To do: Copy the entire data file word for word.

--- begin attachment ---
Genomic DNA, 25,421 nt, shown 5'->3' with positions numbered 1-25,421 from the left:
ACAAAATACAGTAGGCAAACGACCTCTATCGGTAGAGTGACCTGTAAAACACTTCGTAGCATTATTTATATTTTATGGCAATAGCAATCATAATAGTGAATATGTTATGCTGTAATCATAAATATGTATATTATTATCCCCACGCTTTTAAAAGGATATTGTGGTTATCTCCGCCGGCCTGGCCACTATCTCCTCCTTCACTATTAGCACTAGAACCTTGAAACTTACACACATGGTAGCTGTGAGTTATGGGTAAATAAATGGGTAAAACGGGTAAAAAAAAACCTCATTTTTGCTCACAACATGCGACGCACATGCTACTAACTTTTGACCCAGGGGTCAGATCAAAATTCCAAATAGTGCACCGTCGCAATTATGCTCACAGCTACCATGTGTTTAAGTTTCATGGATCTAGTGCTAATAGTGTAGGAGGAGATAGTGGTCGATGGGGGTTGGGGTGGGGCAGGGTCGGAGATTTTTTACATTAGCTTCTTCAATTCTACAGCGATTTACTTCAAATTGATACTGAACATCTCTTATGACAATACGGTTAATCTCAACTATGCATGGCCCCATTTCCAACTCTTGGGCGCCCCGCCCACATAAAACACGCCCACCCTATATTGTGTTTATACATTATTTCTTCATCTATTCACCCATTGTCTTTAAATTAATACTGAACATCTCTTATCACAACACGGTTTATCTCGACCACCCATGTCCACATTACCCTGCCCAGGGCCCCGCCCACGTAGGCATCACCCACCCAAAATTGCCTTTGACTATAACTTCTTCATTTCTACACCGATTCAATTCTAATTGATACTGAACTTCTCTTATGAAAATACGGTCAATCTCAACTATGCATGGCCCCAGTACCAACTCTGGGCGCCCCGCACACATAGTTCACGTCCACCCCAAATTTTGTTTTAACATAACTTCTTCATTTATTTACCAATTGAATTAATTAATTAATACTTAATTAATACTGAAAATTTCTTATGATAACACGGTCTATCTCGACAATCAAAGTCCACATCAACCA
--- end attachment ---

Genomic DNA, 25,421 nt, shown 5'->3' with positions numbered 1-25,421 from the left:
ACAAAATACAGTAGGCAAACGACCTCTATCGGTAGAGTGACCTGTAAAACACTTCGTAGCATTATTTATATTTTATGGCAATAGCAATCATAATAGTGAATATGTTATGCTGTAATCATAAATATGTATATTATTATCCCCACGCTTTTAAAAGGATATTGTGGTTATCTCCGCCGGCCTGGCCACTATCTCCTCCTTCACTATTAGCACTAGAACCTTGAAACTTACACACATGGTAGCTGTGAGTTATGGGTAAATAAATGGGTAAAACGGGTAAAAAAAAACCTCATTTTTGCTCACAACATGCGACGCACATGCTACTAACTTTTGACCCAGGGGTCAGATCAAAATTCCAAATAGTGCACCGTCGCAATTATGCTCACAGCTACCATGTGTTTAAGTTTCATGGATCTAGTGCTAATAGTGTAGGAGGAGATAGTGGTCGATGGGGGTTGGGGTGGGGCAGGGTCGGAGATTTTTTACATTAGCTTCTTCAATTCTACAGCGATTTACTTCAAATTGATACTGAACATCTCTTATGACAATACGGTTAATCTCAACTATGCATGGCCCCATTTCCAACTCTTGGGCGCCCCGCCCACATAAAACACGCCCACCCTATATTGTGTTTATACATTATTTCTTCATCTATTCACCCATTGTCTTTAAATTAATACTGAACATCTCTTATCACAACACGGTTTATCTCGACCACCCATGTCCACATTACCCTGCCCAGGGCCCCGCCCACGTAGGCATCACCCACCCAAAATTGCCTTTGACTATAACTTCTTCATTTCTACACCGATTCAATTCTAATTGATACTGAACTTCTCTTATGAAAATACGGTCAATCTCAACTATGCATGGCCCCAGTACCAACTCTGGGCGCCCCGCACACATAGTTCACGTCCACCCCAAATTTTGTTTTAACATAACTTCTTCATTTATTTACCAATTGAATTAATTAATTAATACTTAATTAATACTGAAAATTTCTTATGATAACACGGTCTATCTCGACAATCAAAGTCCACATCAACCA